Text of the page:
In an article published by the Sudan Tribune it says of the response of the opposition that: “’We were surprised by the signing of a political declaration between His Excellency Mr. Abdallah Hamdok, the Prime Minister, and His Excellency General Abdel Fattah al-Burhan, Commander-in-Chief of the Armed Forces,’ said the FFC in a short statement issued on Sunday (Nov. 21). The political coalition further stressed they were not part of the deal and voiced its support for the demand of the Sudanese people to restore civilian rule. The FFC supported protests calling for the release of Hamdok and the other detainees and to restore the civilian-led transition…. The Sudanese Professionals Association (SPA) which led the December revolution against the regime of ousted President Omar al-Bashir also rejected the ‘treason agreement’…. The Sudanese Congress Party, Sudanese Communist Party, National Umma Party, Unionist Alliance, SLM led by Abdel Wahid al-Nur, and Resistance Committees rejected the agreement.” (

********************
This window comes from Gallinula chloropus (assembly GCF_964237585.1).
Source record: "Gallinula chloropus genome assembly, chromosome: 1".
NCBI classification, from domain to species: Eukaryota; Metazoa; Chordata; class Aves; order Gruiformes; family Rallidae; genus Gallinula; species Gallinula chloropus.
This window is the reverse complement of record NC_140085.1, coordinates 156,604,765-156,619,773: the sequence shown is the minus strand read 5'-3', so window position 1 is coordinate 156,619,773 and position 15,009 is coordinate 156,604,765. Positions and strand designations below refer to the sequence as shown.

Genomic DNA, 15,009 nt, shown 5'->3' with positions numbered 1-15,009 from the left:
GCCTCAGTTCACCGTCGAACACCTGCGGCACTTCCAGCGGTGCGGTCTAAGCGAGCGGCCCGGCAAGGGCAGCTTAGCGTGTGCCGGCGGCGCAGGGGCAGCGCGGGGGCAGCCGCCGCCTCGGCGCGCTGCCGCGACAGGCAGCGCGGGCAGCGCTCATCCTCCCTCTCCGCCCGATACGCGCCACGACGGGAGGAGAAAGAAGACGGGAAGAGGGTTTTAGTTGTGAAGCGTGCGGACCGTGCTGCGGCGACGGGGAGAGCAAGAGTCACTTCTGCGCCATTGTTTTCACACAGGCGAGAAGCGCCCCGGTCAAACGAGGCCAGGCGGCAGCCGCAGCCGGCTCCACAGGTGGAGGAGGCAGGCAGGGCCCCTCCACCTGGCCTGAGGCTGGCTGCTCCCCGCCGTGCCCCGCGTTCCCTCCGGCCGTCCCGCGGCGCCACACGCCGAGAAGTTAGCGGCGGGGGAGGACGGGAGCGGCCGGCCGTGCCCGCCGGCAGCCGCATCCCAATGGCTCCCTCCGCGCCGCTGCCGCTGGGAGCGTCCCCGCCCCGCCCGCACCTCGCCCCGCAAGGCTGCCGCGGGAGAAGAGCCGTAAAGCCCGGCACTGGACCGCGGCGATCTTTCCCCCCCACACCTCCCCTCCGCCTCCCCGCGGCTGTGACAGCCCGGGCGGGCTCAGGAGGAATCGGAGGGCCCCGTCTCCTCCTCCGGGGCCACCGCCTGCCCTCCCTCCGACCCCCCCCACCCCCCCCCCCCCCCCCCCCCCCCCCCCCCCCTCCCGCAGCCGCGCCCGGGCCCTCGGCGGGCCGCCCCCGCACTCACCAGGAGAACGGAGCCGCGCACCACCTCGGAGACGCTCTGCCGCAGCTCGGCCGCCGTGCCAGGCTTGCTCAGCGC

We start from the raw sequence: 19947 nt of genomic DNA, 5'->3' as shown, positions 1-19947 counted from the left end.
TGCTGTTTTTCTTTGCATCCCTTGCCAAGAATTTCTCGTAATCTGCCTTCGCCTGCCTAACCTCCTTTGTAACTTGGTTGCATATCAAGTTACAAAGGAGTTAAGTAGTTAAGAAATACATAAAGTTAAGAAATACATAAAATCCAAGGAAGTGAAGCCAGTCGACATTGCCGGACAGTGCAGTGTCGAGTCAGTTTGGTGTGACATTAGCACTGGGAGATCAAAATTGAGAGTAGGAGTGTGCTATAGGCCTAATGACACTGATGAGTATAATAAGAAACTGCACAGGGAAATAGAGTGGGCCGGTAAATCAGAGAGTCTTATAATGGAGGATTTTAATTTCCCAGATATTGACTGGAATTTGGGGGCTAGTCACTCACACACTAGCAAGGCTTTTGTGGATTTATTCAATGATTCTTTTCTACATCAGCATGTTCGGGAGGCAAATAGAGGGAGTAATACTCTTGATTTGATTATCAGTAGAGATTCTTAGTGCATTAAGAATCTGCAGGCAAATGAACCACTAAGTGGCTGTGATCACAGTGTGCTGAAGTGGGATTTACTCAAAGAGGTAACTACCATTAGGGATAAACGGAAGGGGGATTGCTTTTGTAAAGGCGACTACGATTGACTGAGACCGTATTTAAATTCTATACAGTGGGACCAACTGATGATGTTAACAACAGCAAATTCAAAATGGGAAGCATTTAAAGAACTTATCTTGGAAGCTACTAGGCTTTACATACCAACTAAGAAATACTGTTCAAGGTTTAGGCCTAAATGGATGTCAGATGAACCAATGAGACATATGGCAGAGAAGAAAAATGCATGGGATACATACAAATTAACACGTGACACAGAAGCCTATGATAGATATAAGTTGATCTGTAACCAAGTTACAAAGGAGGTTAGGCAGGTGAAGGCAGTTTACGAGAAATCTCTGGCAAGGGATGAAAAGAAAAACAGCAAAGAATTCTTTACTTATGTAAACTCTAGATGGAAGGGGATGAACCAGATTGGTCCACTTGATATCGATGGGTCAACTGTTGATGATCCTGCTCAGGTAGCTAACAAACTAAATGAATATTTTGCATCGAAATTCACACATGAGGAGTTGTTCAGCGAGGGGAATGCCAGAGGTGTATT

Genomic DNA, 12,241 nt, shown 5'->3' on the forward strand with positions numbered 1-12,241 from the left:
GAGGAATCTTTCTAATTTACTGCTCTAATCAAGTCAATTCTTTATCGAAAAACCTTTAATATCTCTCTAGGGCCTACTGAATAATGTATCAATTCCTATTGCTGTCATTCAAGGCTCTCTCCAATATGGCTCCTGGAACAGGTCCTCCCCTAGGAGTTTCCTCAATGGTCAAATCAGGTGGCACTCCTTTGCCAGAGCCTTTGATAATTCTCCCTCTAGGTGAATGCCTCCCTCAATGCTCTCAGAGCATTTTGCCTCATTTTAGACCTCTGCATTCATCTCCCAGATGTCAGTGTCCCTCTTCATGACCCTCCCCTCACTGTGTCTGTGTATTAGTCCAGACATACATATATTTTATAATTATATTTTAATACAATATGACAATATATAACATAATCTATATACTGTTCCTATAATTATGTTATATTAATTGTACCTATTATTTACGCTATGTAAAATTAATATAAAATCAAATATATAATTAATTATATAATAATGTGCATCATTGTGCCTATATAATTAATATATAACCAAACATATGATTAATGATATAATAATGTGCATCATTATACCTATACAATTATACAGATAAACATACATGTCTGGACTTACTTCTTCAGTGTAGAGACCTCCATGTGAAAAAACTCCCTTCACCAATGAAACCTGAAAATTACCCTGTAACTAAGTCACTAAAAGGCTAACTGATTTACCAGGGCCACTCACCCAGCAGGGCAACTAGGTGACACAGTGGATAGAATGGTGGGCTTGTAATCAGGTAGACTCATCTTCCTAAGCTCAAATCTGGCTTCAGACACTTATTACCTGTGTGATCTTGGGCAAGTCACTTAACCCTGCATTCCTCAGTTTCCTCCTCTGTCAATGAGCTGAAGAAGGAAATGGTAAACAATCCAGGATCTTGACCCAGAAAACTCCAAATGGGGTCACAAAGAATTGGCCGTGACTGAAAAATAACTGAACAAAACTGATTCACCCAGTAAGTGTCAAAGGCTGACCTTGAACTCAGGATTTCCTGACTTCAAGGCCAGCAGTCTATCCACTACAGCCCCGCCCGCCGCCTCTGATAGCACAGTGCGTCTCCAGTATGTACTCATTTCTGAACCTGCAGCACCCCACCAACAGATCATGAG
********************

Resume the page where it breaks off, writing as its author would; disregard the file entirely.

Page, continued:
Although the FFC had included as a main demand within their program that Hamdok be released from custody, the ultimate objective of the democracy movement is to remove the domineering influence of the military within the Sudanese political and economic structures. Many sectors of the national economy are utilized by the military elites to enrich themselves while maintaining hegemony over the functional operations of the state.

Sudan and the International Situation

The al-Burhan regime, which has called itself the Transitional Military Council (TMC), has close ties with the monarchies of Saudi Arabia and the United Arab Emirates (UAE) which after they seized power in April 2019, pledged several billion dollars in direct assistance. Moreover, Washington under the former administration of President Donald Trump and his successor, President Joe Biden, have demanded the payment of hundreds of millions of dollars by the Sudanese state to survivors of victims of several bombing attacks carried out in Kenya (1998), Tanzania (1998) and the Gulf of Aden (2000).